Random Musings: The Nature of Beauty

1)  Does beauty truly exist?

2)  Perhaps beauty is merely a feeling; an inner subjective experience; my impression of a perception . . . an emotion.  Perhaps beauty truly is in the eye of the beholder.  If this is the case, it is false to believe anything truly is beautiful.  When I look at the sunrise and exclaim in awe, “how beautiful!” I am merely expressing a feeling—I am communicating something private.  For the sunrise is not beautiful in any objective, concrete, sense; it is just an object within space and time.  Like all objects, it has no intrinsic value, no purpose, no meaning, it conforms to no pattern.  I, the observer, give it meaning . . .

3)  If beauty is simply a subjective experience, a feeling, then to speak of beauty is no different than to speak of indigestion.  In effect, the expression, “how beautiful,” is functionally equivalent to the expression, “my stomach hurts.”

4)   How wretched life would be if beauty did not exist!  I look at my wife, an angel, the radiance of the sun instantiated in human form . . . yet, this isn’t real.  The beauty of my wife is nothing but maya—an illusion.  In reality she is the endless shifting of atoms, the constant flux of matter and energy; as am I.  To say that my wife is beautiful is really to say that one shifting batch of atoms (my wife) collided with another shifting batch of atoms (my eyes) creating a chemical response in my brain and producing a particular emotion.  Her beauty is but one euphoric chemical reaction—an animal instinct, a sexual desire.

5)  In a world devoid of intrinsic value, beauty is degraded—it becomes something base.

6)   But surely beauty must exist!  Surely the sunrise is more than the endless shifting of atoms; more than the sense of awe engendered by a brute biochemical response to perception.  Surely such reactions occur in the presence of great beauty—a beauty woven into the very fabric of reality.  A form . . . an idea . . . a logos . . .


5 thoughts on “Random Musings: The Nature of Beauty

  1. It is quite clear to me why many ideas of aesthetic beauty should be similar between members of the same species, we are so genetically similar and have the same bodily needs (shelter, warmth, food, love etc) the things our brains find attractive are likely to be equally similar.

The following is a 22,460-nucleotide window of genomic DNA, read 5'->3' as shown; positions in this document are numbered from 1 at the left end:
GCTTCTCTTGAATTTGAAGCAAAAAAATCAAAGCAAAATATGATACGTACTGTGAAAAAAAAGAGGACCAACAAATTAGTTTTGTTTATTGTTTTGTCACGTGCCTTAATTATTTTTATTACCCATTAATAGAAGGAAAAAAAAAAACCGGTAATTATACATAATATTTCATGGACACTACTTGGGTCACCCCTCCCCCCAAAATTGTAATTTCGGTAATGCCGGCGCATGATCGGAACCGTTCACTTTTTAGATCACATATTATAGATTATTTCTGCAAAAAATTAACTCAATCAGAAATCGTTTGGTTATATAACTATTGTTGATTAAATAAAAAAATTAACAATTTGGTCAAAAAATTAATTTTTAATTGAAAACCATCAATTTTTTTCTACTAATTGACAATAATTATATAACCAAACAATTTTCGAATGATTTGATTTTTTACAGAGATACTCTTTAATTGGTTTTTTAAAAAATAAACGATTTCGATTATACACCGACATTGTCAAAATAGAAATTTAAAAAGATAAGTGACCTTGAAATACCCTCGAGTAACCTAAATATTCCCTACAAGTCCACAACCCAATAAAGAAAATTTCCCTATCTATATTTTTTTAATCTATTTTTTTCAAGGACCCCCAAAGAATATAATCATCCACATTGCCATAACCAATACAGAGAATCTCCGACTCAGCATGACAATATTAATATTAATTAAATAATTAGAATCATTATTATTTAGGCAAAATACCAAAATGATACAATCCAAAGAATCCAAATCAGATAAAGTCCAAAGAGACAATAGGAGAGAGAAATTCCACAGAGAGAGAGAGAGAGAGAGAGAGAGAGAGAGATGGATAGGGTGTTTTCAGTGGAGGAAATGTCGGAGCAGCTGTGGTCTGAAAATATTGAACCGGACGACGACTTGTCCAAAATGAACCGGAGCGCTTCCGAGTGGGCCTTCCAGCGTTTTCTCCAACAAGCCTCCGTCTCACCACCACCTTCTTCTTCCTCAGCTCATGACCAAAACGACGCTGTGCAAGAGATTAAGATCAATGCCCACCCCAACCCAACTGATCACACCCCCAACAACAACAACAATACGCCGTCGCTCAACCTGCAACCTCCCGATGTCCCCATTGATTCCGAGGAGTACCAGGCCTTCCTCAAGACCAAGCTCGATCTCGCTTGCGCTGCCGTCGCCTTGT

1. Then what is and is not beautiful is determined by democracy. If the majority of a species finds x beautiful, then hooray it’s beautiful. Thus, it’s never true to say, “My wife is beautiful” or “the painting my child drew is beautiful.” There’s no way to know if it really is or is not beautiful because the statement can only be true if we know how the majority of our species would view the object.

      So we then fall back into what Josh is writing about – we end up with a subjectivity of beauty. Likewise, what you stated means that beauty doesn’t really exist, but is simply an accident.

      1. The examples you mentioned above may be true for you but not for me, equally I often see beauty in mathmatical equations which many others do not. Beauty is abstract and arbitrary but like a measurement of time or a human emotion it does exist but only in the minds of those experiencing it.

      2. Rowan,

        Thanks for the thoughtful comments. I understand where you are coming from but I think you are confusing individual taste (which is subjective) with beauty (which is objective or concrete). Each of us has our own unique experience of reality and we all react slightly differently when exposed to different sensual experiences; this, however, doesn’t mean that there isn’t a common external reality that we are all experiencing. You mentioned your love for mathematics so let me use that as an example. When I am holding two apples I am having a particular experience of the number two. However, if I eat one of the apples, I have not just destroyed the number two because numbers are eternal, universal, “abstracta.” You see, there is a subjective side and an objective side to numbers. Likewise, some individuals are unable to enjoy the beauty and elegance of mathematical equations (this is a matter of subjective taste) but this does not mean that mathematical equations are not objectively beautiful. So, individual taste may be arbitary but beauty is not.

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